Calls To Tighten Rules On Cosmetic Procedures
7 March 2014, 05:43 | Updated: 30 March 2016, 13:50
Revamp Clinic in Gosforth are calling on the government to toughen regulations in the cosmetics industries to stop botched procedures.
Fresh rules for the cosmetic procedures industry were announced by the Government last month when ministers said it will become illegal to offer dermal fillers without training.
But surgeons across the country say the decision not to classify them as prescription only is a "missed opportunity".
The cosmetic procedures industry, where treatments are given which don't require surgery, is worth £2.3bn.
9 out of 10 procedures that are carried out are fillers, laser hair removal and Botox.
Botox is currently only sold to people via a prescription, but for other treatments, such as fillers, you don't have to be a medical practitioner to give them to someone.
That was the case with 24 year old Siobhan from Newcastle who bought a treatment online via a voucher website.
She had laser treatment on thread veins under her eyes which went wrong, leaving her with black circles under her eyes.
She told Capital:
" It's a big thing anyway and you're scared anyway to go and get the courage to go and get something done about whatever you're uncomfortable with.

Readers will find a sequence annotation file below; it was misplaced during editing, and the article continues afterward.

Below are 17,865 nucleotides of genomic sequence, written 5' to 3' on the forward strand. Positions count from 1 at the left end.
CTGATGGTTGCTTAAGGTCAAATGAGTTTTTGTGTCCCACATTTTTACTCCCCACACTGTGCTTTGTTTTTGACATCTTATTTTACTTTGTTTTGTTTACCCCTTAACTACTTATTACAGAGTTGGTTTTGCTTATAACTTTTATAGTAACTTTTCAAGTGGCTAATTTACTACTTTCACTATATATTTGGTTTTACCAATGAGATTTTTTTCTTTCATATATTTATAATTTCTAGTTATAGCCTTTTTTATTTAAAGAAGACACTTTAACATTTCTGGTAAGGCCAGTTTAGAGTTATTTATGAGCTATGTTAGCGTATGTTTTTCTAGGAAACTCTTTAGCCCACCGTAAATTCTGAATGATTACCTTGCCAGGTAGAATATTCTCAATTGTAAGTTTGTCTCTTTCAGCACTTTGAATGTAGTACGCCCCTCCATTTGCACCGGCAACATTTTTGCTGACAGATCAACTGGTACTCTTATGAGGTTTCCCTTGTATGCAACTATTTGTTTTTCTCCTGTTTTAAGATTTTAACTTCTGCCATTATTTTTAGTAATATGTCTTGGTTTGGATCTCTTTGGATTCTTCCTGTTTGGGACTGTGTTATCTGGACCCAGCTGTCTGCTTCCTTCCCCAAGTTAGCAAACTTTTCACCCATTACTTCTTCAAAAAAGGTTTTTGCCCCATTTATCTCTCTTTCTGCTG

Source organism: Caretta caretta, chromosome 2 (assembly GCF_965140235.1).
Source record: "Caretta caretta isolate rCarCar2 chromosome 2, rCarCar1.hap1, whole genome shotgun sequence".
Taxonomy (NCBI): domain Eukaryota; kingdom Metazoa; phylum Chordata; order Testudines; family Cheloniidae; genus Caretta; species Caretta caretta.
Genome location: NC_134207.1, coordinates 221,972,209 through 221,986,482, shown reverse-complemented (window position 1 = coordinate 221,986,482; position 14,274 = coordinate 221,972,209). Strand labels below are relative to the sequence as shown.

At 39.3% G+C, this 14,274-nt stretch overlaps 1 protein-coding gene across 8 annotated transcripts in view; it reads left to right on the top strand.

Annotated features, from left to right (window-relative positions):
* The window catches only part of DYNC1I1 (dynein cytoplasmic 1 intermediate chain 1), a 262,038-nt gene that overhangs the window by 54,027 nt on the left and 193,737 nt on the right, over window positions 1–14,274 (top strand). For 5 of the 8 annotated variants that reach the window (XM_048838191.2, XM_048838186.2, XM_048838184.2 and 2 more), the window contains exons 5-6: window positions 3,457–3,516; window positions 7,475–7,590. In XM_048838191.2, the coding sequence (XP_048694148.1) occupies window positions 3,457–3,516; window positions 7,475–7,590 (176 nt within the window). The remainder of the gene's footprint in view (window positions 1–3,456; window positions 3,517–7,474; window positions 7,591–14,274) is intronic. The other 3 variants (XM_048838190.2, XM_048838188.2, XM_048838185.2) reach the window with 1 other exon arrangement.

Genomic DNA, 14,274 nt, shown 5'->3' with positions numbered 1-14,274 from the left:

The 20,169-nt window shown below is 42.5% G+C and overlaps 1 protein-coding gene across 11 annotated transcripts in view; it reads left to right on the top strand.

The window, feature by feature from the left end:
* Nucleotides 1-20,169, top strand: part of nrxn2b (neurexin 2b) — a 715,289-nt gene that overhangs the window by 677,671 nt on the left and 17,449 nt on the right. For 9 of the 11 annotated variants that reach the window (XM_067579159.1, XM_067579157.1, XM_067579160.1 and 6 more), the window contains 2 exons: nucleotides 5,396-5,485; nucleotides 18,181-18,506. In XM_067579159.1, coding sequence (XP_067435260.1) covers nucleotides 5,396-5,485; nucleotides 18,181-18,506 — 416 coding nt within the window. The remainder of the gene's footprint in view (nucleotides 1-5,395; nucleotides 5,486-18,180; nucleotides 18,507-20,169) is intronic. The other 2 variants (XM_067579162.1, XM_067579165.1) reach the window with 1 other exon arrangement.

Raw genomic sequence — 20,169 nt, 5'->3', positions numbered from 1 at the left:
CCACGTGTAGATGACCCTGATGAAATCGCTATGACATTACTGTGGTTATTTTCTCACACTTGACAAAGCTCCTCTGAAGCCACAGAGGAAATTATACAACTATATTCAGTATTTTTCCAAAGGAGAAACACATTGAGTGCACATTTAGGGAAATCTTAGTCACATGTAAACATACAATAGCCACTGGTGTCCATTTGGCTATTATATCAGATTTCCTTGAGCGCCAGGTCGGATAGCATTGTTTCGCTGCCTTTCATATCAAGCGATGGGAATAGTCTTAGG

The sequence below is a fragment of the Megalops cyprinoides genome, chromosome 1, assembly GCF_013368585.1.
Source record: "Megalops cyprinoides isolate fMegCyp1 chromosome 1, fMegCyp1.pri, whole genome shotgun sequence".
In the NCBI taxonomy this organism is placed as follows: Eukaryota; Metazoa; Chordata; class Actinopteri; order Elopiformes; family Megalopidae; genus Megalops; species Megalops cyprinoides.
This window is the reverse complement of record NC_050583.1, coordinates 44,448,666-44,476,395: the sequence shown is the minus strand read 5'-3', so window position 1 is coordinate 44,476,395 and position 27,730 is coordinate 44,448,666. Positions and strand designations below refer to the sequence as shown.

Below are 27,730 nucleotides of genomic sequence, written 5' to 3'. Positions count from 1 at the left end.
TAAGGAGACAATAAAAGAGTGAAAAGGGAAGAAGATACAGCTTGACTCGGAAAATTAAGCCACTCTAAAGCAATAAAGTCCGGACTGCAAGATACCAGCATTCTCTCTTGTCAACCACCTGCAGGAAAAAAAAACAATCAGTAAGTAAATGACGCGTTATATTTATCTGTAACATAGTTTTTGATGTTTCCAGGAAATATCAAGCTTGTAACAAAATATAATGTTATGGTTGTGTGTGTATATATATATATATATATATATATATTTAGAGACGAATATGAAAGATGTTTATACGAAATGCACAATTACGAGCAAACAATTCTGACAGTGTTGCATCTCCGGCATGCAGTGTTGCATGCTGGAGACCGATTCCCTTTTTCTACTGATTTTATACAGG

For that not to work because somebody has done it wrong isn't really fair.'
Claire's a nurse at the Revamp clinic in Gosforth who's doing corrective procedures to help Siobhan's skin get back to normal.
'The treatment Siobhan had would never have worked and should never have been done in the first place because of the problems it would cause.
What we want to do is stop this happening again.'
James Wilde's the Managing Director at Revamp clinics - he's calling on a change to the way the industry is regulated.
He told Capital:
'We want to see a change in the industry. A massive change.
We're not regulated and no one takes any responsibility for mistakes that are made.
We want to raise public awareness so they know who to go to, what to go there for and ultimately what the outcome should be.'